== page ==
Why I Changed My Mind About Heartland Worker Visas

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President Joe Biden’s big immigration bill includes a small pilot program for a very interesting idea: A visa that would send foreign workers to specific downtrodden places in the U.S. When people first started suggesting this approach, I was opposed to it, but now I’m a wholehearted supporter.

Over the past few years, the Heartland Visa concept (named thus because more of the declining areas are in the middle of the country) has rocketed out of think-tank land and into the public policy discussion. The U.S. Conference of Mayors has embraced it. So have prominent chief executive officers. The Trump era convinced many people that something needs to be done about regional inequality and decline, and skilled immigration is an easy place to start.

The reason I was initially skeptical of place-based visas was that it seemed like a restriction on freedom of movement. Americans have always prided ourselves on our ability to move across the country seeking to better our situations. To tie immigrants to a specific location felt alien and authoritarian — reminiscent of the hukou system in China, or even the internal passport system in the old Soviet Union.

I changed my mind when I learned the details of how Canada’s provincial visa system works. It isn’t like China or Soviet Russia at all. Canada’s Provincial Nominee Program gives work visas to foreigners who say that they want to settle in a certain province. While they are on that visa, they must work in that province (though they can of course travel anywhere in the country). After they get permanent residency, however — the equivalent of a U.S. green card — they are free to move anywhere in the country.

That's not unlike the H-1b worker visa. Though H-1b holders are nominally tied to a specific employer, they can transfer to another company if they find one willing to sponsor them. Similarly, workers on a Heartland Visa could transfer to another location if they find someone willing to sponsor them. Or they could presumably switch to an H-1b if one is available, and move wherever that company is. And once they get a green card, of course, they could move anywhere they want; this is explicitly stipulated in the proposal for Heartland Visas, written by the Economic Innovation Group (a think tank).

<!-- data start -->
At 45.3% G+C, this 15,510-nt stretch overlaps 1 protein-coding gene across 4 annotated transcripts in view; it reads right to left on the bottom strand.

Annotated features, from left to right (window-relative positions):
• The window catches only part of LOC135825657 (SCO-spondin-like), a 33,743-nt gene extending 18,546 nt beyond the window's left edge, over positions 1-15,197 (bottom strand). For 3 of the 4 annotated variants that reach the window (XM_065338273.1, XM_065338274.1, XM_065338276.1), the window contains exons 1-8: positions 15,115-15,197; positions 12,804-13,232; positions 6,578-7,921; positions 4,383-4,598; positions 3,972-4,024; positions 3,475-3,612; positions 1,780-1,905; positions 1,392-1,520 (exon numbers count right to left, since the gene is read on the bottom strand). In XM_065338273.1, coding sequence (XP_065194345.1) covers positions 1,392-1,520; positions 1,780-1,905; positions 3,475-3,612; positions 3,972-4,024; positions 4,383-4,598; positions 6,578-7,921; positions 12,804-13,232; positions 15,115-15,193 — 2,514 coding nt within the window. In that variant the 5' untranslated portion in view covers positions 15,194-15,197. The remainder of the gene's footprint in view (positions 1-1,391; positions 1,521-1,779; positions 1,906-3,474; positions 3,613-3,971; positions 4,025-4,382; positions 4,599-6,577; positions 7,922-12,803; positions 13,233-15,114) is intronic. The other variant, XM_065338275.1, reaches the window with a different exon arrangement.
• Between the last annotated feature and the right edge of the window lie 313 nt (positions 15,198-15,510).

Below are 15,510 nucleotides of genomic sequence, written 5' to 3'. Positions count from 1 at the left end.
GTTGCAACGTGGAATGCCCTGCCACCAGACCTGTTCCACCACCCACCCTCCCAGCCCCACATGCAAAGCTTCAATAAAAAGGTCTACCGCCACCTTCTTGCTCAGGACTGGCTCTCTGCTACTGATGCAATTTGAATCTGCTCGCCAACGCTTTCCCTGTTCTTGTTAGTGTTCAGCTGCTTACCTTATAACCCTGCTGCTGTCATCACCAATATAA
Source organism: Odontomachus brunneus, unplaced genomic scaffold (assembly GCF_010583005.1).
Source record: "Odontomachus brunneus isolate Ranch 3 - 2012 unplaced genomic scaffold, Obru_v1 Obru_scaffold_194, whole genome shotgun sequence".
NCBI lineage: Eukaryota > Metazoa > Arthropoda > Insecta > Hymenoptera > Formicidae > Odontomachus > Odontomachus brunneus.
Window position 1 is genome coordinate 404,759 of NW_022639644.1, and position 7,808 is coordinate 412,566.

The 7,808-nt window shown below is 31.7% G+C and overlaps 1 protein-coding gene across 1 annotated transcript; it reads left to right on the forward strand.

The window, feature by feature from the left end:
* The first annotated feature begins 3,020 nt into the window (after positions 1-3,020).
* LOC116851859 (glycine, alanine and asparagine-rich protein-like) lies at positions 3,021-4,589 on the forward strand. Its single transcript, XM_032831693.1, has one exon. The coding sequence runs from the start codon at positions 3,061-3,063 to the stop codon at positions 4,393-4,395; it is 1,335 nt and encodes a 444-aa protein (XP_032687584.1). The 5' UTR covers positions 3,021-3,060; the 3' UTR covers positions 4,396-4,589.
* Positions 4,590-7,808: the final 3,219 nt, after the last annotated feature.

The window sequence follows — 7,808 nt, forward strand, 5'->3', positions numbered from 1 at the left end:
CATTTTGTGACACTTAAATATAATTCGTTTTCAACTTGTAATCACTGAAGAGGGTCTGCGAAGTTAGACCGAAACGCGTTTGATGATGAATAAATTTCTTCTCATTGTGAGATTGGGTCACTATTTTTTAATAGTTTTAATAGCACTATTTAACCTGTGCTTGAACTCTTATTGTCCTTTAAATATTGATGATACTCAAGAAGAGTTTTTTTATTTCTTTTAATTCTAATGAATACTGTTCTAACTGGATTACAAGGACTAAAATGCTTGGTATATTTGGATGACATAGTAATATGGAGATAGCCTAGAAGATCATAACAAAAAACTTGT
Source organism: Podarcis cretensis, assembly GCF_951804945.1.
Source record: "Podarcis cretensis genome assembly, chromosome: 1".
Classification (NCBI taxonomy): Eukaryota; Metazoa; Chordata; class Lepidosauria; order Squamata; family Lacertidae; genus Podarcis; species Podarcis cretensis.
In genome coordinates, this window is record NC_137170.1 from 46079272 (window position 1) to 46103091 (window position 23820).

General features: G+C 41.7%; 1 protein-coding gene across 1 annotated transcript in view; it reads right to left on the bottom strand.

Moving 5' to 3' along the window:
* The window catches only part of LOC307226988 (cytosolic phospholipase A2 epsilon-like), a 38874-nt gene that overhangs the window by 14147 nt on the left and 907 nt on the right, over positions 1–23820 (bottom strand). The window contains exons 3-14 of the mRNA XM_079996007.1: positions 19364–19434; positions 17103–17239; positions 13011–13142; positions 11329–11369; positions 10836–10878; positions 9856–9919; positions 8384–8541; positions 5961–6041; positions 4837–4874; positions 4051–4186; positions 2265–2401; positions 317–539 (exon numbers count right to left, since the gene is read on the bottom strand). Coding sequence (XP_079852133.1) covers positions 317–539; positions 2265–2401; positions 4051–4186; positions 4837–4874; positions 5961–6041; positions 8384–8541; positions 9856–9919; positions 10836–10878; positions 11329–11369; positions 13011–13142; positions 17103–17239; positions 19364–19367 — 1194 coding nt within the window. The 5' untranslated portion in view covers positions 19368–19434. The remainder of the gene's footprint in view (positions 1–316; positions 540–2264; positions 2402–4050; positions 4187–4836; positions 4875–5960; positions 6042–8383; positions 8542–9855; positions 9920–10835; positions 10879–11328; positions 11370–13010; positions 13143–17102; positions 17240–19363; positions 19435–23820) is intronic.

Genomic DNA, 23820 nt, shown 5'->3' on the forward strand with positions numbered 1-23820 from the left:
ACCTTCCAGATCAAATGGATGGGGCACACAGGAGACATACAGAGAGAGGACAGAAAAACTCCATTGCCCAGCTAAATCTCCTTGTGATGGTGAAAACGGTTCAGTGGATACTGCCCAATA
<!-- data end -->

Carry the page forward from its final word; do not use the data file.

So a Heartland Visa program wouldn’t restrict mobility any more than the visa system we already have. Instead of being tied to a region, what would really happen is that visa workers would be nudged to live there. If they really wanted to spend a few years in Youngstown, Ohio, and then abscond for the bright lights of New York City as soon as they got their green cards, then fine; the country would certainly be no worse off as a result. But as the EIG proposal notes, during their initial years, visa holders “would build social networks and put down roots in their host communities.” That would result in some durable increase in population and local talent for places that need it badly.

And many places do need that talent, very badly. Though a small handful of big coastal cities are experiencing problems with gentrification and displacement, a far larger number are in decline from population loss and declining investment. As economic activity has become more concentrated in the superstar cities and college towns, many places have seen their talented young people move away. And when half the young people leave, towns across America get hollowed out, dotted with half-empty neighborhoods and vacant boarded-up businesses, saddled with roads and sewage systems and electrical grids that they no longer have the tax revenue to maintain. And because the people who leave are often the most talented, the problem is compounded; in the age of knowledge industries, companies don’t want to invest in places without talent.

This is why government policy needs to help places, not just companies and individuals. Proposals for doing this have included ideas such as  moving government offices out of Washington. But the most powerful engine of local economic activity is private investment, and private investment tends to go where the workers are. This is why college towns are so successful. As the EIG report points out, skilled immigrants tend to be especially innovative and successful. If they can be nudged to locate en masse in declining regions, it will give companies an incentive to put their offices and research labs there. That investment, combined with cheap housing costs, might draw talented native-born people back from the cities as well, sparking a virtuous cycle of local revitalization. The shift to remote work could accelerate this trend.

Biden’s bill would only provide 10,000 Heartland Visas. That small pilot program won’t be nearly enough to make a difference to U.S. regions. But it will allow us to verify that the program works, that both immigrants and the towns that recruit them are happy with the new arrangement, and that people don’t just head for the coasts as soon as they get a green card. If it works, we can scale it up.

This column does not necessarily reflect the opinion of the editorial board or Bloomberg LP and its owners.

Noah Smith is a Bloomberg Opinion columnist. He was an assistant professor of finance at Stony Brook University, and he blogs at Noahpinion.

©2021 Bloomberg L.P.

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